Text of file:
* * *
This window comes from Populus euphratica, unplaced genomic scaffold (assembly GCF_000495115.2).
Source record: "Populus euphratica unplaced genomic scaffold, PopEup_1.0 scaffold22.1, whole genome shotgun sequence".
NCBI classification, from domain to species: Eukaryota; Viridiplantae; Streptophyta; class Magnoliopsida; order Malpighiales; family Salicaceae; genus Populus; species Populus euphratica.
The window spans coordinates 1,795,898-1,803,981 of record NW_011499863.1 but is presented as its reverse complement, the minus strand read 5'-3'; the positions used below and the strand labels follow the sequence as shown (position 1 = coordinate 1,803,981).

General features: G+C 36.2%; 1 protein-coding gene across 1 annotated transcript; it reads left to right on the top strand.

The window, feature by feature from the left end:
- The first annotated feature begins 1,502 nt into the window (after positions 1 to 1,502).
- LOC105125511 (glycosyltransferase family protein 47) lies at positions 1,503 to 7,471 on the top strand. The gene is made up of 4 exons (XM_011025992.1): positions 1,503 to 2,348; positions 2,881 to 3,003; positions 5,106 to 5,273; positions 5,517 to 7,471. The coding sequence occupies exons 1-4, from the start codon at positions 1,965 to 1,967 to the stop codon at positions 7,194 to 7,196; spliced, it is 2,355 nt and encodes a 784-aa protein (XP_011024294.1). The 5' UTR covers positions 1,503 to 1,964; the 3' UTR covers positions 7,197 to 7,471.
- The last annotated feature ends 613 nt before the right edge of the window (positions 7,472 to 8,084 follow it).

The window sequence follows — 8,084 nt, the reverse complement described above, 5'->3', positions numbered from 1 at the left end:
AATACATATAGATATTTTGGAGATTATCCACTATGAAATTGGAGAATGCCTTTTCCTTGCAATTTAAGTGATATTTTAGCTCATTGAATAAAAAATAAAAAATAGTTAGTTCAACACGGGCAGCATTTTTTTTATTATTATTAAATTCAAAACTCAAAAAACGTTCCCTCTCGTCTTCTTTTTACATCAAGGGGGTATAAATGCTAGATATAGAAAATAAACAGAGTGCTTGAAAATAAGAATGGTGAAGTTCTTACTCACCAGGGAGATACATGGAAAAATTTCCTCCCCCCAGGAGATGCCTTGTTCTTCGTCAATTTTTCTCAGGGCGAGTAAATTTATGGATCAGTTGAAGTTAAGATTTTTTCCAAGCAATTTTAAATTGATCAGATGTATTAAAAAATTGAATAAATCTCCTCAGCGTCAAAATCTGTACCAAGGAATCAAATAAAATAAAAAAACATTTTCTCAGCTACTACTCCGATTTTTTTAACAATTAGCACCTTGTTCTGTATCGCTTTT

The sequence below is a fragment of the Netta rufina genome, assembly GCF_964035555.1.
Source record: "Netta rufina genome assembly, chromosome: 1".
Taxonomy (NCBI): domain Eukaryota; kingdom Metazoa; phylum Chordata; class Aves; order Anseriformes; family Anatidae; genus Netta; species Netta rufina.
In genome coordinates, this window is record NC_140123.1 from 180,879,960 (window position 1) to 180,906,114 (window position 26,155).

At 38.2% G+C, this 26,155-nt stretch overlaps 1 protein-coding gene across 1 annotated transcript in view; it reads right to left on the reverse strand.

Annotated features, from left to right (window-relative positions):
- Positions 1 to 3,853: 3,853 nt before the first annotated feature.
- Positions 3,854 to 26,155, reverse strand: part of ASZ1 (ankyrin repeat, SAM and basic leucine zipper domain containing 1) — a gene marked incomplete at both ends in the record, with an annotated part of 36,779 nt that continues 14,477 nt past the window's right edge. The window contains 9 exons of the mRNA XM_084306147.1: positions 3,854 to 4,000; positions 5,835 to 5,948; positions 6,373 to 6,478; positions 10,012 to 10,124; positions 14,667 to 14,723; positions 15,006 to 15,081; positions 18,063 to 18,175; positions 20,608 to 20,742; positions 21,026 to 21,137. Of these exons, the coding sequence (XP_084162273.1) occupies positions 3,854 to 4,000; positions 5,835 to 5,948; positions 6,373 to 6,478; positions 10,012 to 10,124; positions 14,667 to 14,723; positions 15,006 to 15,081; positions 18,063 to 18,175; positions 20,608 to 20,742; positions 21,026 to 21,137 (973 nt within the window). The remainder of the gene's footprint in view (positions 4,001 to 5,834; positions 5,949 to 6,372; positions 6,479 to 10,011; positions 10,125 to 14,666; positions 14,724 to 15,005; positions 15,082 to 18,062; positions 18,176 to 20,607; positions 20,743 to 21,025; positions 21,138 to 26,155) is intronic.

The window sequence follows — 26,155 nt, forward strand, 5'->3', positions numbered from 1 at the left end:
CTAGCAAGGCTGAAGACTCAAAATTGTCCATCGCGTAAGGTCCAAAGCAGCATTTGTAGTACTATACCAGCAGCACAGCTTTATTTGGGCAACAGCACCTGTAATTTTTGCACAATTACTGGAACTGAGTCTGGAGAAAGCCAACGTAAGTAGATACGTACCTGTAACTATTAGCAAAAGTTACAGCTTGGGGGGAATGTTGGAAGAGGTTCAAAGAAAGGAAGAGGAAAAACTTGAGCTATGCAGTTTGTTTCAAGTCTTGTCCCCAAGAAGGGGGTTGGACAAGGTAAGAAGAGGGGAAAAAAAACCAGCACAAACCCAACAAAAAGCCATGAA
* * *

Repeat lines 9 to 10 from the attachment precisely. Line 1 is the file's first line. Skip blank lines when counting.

- The last annotated feature ends 613 nt before the right edge of the window (positions 7,472 to 8,084 follow it).

The window sequence follows — 8,084 nt, the reverse complement described above, 5'->3', positions numbered from 1 at the left end: